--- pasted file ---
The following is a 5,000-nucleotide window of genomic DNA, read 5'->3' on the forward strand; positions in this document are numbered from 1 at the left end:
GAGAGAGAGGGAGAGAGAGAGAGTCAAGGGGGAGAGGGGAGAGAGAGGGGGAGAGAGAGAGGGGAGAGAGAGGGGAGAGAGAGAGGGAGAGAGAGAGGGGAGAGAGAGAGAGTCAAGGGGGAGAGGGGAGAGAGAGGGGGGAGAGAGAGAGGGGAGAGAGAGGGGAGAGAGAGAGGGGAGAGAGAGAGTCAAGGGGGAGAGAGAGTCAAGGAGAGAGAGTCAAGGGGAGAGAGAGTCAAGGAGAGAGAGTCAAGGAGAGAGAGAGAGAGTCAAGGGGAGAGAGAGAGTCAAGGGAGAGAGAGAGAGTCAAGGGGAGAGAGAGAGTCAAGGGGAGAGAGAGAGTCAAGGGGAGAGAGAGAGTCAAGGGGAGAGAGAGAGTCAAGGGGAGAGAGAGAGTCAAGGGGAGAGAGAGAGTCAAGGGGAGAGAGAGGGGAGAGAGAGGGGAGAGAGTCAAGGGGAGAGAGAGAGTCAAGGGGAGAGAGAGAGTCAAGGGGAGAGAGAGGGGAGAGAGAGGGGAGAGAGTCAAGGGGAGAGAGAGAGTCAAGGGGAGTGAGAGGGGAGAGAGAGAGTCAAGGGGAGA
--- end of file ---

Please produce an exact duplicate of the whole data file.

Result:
The following is a 5,000-nucleotide window of genomic DNA, read 5'->3' on the forward strand; positions in this document are numbered from 1 at the left end:
GAGAGAGAGGGAGAGAGAGAGAGTCAAGGGGGAGAGGGGAGAGAGAGGGGGAGAGAGAGAGGGGAGAGAGAGGGGAGAGAGAGAGGGAGAGAGAGAGGGGAGAGAGAGAGAGTCAAGGGGGAGAGGGGAGAGAGAGGGGGGAGAGAGAGAGGGGAGAGAGAGGGGAGAGAGAGAGGGGAGAGAGAGAGTCAAGGGGGAGAGAGAGTCAAGGAGAGAGAGTCAAGGGGAGAGAGAGTCAAGGAGAGAGAGTCAAGGAGAGAGAGAGAGAGTCAAGGGGAGAGAGAGAGTCAAGGGAGAGAGAGAGAGTCAAGGGGAGAGAGAGAGTCAAGGGGAGAGAGAGAGTCAAGGGGAGAGAGAGAGTCAAGGGGAGAGAGAGAGTCAAGGGGAGAGAGAGAGTCAAGGGGAGAGAGAGAGTCAAGGGGAGAGAGAGGGGAGAGAGAGGGGAGAGAGTCAAGGGGAGAGAGAGAGTCAAGGGGAGAGAGAGAGTCAAGGGGAGAGAGAGGGGAGAGAGAGGGGAGAGAGTCAAGGGGAGAGAGAGAGTCAAGGGGAGTGAGAGGGGAGAGAGAGAGTCAAGGGGAGA